1709074464 The Quebecers are preparing to buy the Joliette cement plant

The Quebecers are preparing to buy the Joliette cement plant

We have learned that the Quebec company Béton Provincial is in the process of taking ownership of the Joliette cement plant at a time when the plant needs major investments to reduce its pollutant emissions The newspaper.

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“I think it's good news because it's in Quebec's interest,” Joliette Mayor Pierre-Luc Bellerose said during a telephone interview.

The Competition Bureau confirmed to the Journal that it was reviewing the transaction concluded in December between Béton Provincial and the assets' current owner, Irish multinational CRH.

The Joliette cement plant has belonged to the Irish giant CRH since 2015.

André Bélanger, CEO of Béton Provincial “Photo from LinkedIn”

Béton Provincial's vice president of legal affairs and communications, Louis Thibault-Germain, declined to comment.

If the transaction is approved, Béton Provincial will receive one of the four cement plants in Quebec. The others belong to the Quebec Groupe Papillon (Saint-Basile), the Swiss Holcim (Saint-Constant) and the Brazilian Votorantim (Port-Daniel–Gascons).

Mutism in Quebec

The Department of Economic Affairs would not tell the Journal whether it would provide financial support for the acquisition of the Joliette cement plant.

In 2020 and 2021, Béton Provincial registered with the Register of Lobbyists to request $150 million in aid to purchase the Port-Daniel-Gascons (McInnis) cement plant. In April 2021, the latter instead passed into the fold of Votorantim with the support of the Caisse de dépôt.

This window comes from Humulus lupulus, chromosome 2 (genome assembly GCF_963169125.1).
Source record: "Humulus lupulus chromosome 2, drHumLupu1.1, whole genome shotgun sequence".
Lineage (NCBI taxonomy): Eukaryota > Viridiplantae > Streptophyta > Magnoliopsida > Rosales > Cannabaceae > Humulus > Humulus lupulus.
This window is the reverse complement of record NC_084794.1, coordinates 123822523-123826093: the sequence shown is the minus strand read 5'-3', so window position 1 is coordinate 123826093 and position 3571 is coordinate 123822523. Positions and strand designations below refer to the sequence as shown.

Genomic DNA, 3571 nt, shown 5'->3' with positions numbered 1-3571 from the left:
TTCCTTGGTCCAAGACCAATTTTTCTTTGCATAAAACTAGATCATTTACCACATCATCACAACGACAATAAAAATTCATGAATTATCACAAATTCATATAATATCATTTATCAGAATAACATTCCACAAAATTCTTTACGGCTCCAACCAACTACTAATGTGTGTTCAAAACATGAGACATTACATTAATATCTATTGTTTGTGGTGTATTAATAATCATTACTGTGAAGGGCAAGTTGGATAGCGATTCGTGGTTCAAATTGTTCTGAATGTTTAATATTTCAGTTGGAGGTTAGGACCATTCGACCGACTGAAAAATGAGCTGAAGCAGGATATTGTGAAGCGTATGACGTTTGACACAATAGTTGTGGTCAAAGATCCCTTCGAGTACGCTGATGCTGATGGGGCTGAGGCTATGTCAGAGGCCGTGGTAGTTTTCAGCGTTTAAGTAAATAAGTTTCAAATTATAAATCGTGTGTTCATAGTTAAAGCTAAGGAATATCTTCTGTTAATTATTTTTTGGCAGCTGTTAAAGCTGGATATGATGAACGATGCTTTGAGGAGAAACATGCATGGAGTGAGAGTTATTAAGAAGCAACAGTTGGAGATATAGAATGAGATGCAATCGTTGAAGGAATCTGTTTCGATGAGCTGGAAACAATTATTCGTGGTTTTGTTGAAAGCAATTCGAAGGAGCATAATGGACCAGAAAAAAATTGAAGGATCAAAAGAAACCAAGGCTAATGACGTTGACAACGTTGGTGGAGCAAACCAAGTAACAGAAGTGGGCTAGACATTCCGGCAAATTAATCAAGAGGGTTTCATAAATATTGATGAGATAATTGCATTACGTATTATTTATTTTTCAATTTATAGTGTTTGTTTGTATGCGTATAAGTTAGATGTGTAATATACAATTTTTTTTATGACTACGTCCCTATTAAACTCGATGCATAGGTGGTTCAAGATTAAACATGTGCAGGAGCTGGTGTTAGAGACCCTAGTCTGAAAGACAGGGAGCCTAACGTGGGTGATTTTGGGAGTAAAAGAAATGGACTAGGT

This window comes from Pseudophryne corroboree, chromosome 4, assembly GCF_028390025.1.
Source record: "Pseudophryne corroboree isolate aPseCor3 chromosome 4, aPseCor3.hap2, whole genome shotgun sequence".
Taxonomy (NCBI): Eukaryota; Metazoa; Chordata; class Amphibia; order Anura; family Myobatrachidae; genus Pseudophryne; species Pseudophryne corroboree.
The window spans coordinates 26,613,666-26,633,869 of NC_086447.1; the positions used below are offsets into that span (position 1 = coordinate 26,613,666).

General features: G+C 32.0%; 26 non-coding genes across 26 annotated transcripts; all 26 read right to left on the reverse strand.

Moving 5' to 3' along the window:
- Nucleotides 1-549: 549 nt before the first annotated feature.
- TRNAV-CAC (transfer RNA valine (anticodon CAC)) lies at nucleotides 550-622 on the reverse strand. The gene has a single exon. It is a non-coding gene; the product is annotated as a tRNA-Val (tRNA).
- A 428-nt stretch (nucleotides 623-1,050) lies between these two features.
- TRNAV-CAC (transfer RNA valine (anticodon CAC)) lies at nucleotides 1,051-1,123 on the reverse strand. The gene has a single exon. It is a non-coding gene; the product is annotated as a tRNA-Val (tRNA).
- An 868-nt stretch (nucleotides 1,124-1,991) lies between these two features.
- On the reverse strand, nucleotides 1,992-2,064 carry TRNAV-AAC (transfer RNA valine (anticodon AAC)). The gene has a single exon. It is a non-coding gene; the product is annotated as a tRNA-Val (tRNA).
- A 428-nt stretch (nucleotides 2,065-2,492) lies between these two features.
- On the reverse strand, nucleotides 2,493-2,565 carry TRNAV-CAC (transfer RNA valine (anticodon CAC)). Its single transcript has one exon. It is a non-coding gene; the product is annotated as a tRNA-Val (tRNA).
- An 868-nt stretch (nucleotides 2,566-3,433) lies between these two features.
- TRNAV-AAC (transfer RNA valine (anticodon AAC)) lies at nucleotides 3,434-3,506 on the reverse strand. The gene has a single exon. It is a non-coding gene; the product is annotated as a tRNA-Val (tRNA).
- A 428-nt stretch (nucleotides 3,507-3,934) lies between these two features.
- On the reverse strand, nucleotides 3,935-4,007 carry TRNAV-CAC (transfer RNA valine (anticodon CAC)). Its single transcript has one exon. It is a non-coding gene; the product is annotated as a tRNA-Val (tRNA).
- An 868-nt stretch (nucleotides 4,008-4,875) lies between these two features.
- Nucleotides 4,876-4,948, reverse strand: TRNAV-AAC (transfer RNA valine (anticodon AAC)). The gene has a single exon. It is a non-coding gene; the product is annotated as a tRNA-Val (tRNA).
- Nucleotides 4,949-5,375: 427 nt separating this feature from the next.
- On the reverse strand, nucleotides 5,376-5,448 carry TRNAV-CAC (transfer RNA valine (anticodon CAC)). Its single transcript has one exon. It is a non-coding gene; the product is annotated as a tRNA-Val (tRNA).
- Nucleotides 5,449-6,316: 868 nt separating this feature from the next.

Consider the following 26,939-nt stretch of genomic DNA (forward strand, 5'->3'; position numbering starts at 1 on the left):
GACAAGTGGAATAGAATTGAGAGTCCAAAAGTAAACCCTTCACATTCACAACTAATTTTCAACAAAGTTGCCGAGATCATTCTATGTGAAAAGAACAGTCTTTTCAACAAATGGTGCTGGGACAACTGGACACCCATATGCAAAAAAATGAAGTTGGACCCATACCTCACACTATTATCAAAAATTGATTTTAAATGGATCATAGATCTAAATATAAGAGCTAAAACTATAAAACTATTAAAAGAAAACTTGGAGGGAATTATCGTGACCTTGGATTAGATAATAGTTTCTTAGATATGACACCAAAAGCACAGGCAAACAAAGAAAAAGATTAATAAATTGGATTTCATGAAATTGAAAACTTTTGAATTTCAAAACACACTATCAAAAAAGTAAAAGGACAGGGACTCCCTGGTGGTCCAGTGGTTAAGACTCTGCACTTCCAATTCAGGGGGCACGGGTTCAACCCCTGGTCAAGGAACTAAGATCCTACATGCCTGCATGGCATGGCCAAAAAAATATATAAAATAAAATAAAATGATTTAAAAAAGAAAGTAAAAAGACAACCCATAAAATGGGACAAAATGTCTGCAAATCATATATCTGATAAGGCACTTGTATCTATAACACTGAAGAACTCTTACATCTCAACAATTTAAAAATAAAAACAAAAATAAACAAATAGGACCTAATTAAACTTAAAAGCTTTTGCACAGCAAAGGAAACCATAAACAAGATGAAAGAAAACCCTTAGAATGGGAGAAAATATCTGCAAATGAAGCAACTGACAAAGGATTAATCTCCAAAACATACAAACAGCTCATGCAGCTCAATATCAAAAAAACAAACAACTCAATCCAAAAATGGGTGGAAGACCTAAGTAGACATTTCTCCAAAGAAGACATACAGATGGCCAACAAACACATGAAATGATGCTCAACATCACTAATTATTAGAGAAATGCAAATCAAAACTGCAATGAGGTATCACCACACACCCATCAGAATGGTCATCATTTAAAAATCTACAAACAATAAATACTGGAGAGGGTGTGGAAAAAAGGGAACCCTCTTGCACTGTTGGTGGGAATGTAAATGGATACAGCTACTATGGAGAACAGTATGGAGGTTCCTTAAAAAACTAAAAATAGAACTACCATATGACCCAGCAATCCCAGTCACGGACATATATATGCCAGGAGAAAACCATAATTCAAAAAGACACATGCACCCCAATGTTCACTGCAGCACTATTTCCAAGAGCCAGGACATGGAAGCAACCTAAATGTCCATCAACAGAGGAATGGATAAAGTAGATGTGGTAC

Béton Provincial currently has no registration in the lobbyist register for the Joliette cement plant.

CRH has owned the Joliette cement plant since 2015 and has decided to divest from the plant, despite the company having to invest significant sums to comply with new government environmental standards.

More than 305,000 tons of CO2

“When I met the former owners [en décembre]They didn't necessarily have any intention of investing, says Mr. Bellerose. We can see that they were more in selling mode. […] In my conversations with them, we talked about hundreds of millions or even up to $1 billion. We really wanted to optimize [les opérations].”

Like all cement plants, Joliette's is one of Quebec's biggest polluters. In 2021, CO2 emissions exceeded 305,000 tons.

“Yes, it supports 130 families, but there are also environmental problems,” says Pierre-Luc Bellerose. Especially since we know that there is still limestone today that can be mined for at least 100 years. So there will be topics that need to be discussed.”

The head of the cement workers' union, Samuel Deschênes, was contacted by Le Journal and refused to discuss the matter.

Recall that the Joliette Cement Plant was the scene of a lockout that lasted more than 16 months and ended in October 2022. In addition, according to local media, the plant is suffering from competition with McInnis, the largest cement producer in Quebec.

Béton Provincial has its origins in a company acquired in 1960 by the Matanese entrepreneur Walter Bélanger. Today the company employs more than 2,000 people, more than 500 concrete mixers and 90 factories.

Mr. Bélanger died in September, but three of his four children now run Béton Provincial. His daughter France Margaret Bélanger is a manager at Groupe CH (Montreal Canadiens).

– With Marc-André Gagnon

A factory founded by the Mirons

1965 The Miron family, owners of a quarry in Montreal, built the Joliette cement plant, which they operated under the name Ciment Indépendant.

1976 The Ciment St-Laurent Group acquires the cement plant.

1979 Construction of four more silos

1994 Installation of a waste tire supply system

2009 Holcim buys Ciment St-Laurent and the cement plant

2013 Introduction of natural gas

2015 The cement plant is controlled by CRH (Ash Grove).

Source: factitecimenteriejoliette.com

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